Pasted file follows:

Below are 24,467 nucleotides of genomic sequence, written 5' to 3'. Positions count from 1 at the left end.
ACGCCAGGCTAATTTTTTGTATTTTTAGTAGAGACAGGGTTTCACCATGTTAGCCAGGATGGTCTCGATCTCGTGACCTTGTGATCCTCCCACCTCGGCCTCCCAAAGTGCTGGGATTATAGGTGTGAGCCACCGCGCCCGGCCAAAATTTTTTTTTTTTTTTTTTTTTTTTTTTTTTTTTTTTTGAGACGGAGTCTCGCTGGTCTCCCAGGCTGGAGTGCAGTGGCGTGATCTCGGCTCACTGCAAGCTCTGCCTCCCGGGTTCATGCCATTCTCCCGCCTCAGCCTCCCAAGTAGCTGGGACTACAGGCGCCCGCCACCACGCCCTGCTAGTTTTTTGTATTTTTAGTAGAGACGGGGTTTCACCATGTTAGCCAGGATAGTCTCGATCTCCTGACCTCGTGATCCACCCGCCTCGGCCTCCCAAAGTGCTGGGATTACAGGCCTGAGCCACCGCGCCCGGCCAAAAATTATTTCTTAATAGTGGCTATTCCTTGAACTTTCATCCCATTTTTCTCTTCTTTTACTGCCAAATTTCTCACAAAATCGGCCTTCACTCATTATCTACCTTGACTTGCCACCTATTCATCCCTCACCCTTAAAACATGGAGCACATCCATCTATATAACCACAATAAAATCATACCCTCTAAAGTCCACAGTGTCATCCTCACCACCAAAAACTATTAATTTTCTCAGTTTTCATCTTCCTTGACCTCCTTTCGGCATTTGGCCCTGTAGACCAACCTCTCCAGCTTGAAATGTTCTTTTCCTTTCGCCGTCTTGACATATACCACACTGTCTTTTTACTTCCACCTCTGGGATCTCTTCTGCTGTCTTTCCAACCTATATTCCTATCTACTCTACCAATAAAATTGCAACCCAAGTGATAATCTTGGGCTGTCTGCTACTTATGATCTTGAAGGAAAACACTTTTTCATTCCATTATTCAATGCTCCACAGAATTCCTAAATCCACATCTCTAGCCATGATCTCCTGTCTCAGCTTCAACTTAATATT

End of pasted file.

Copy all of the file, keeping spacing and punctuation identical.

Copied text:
Below are 24,467 nucleotides of genomic sequence, written 5' to 3'. Positions count from 1 at the left end.
ACGCCAGGCTAATTTTTTGTATTTTTAGTAGAGACAGGGTTTCACCATGTTAGCCAGGATGGTCTCGATCTCGTGACCTTGTGATCCTCCCACCTCGGCCTCCCAAAGTGCTGGGATTATAGGTGTGAGCCACCGCGCCCGGCCAAAATTTTTTTTTTTTTTTTTTTTTTTTTTTTTTTTTTTTTGAGACGGAGTCTCGCTGGTCTCCCAGGCTGGAGTGCAGTGGCGTGATCTCGGCTCACTGCAAGCTCTGCCTCCCGGGTTCATGCCATTCTCCCGCCTCAGCCTCCCAAGTAGCTGGGACTACAGGCGCCCGCCACCACGCCCTGCTAGTTTTTTGTATTTTTAGTAGAGACGGGGTTTCACCATGTTAGCCAGGATAGTCTCGATCTCCTGACCTCGTGATCCACCCGCCTCGGCCTCCCAAAGTGCTGGGATTACAGGCCTGAGCCACCGCGCCCGGCCAAAAATTATTTCTTAATAGTGGCTATTCCTTGAACTTTCATCCCATTTTTCTCTTCTTTTACTGCCAAATTTCTCACAAAATCGGCCTTCACTCATTATCTACCTTGACTTGCCACCTATTCATCCCTCACCCTTAAAACATGGAGCACATCCATCTATATAACCACAATAAAATCATACCCTCTAAAGTCCACAGTGTCATCCTCACCACCAAAAACTATTAATTTTCTCAGTTTTCATCTTCCTTGACCTCCTTTCGGCATTTGGCCCTGTAGACCAACCTCTCCAGCTTGAAATGTTCTTTTCCTTTCGCCGTCTTGACATATACCACACTGTCTTTTTACTTCCACCTCTGGGATCTCTTCTGCTGTCTTTCCAACCTATATTCCTATCTACTCTACCAATAAAATTGCAACCCAAGTGATAATCTTGGGCTGTCTGCTACTTATGATCTTGAAGGAAAACACTTTTTCATTCCATTATTCAATGCTCCACAGAATTCCTAAATCCACATCTCTAGCCATGATCTCCTGTCTCAGCTTCAACTTAATATT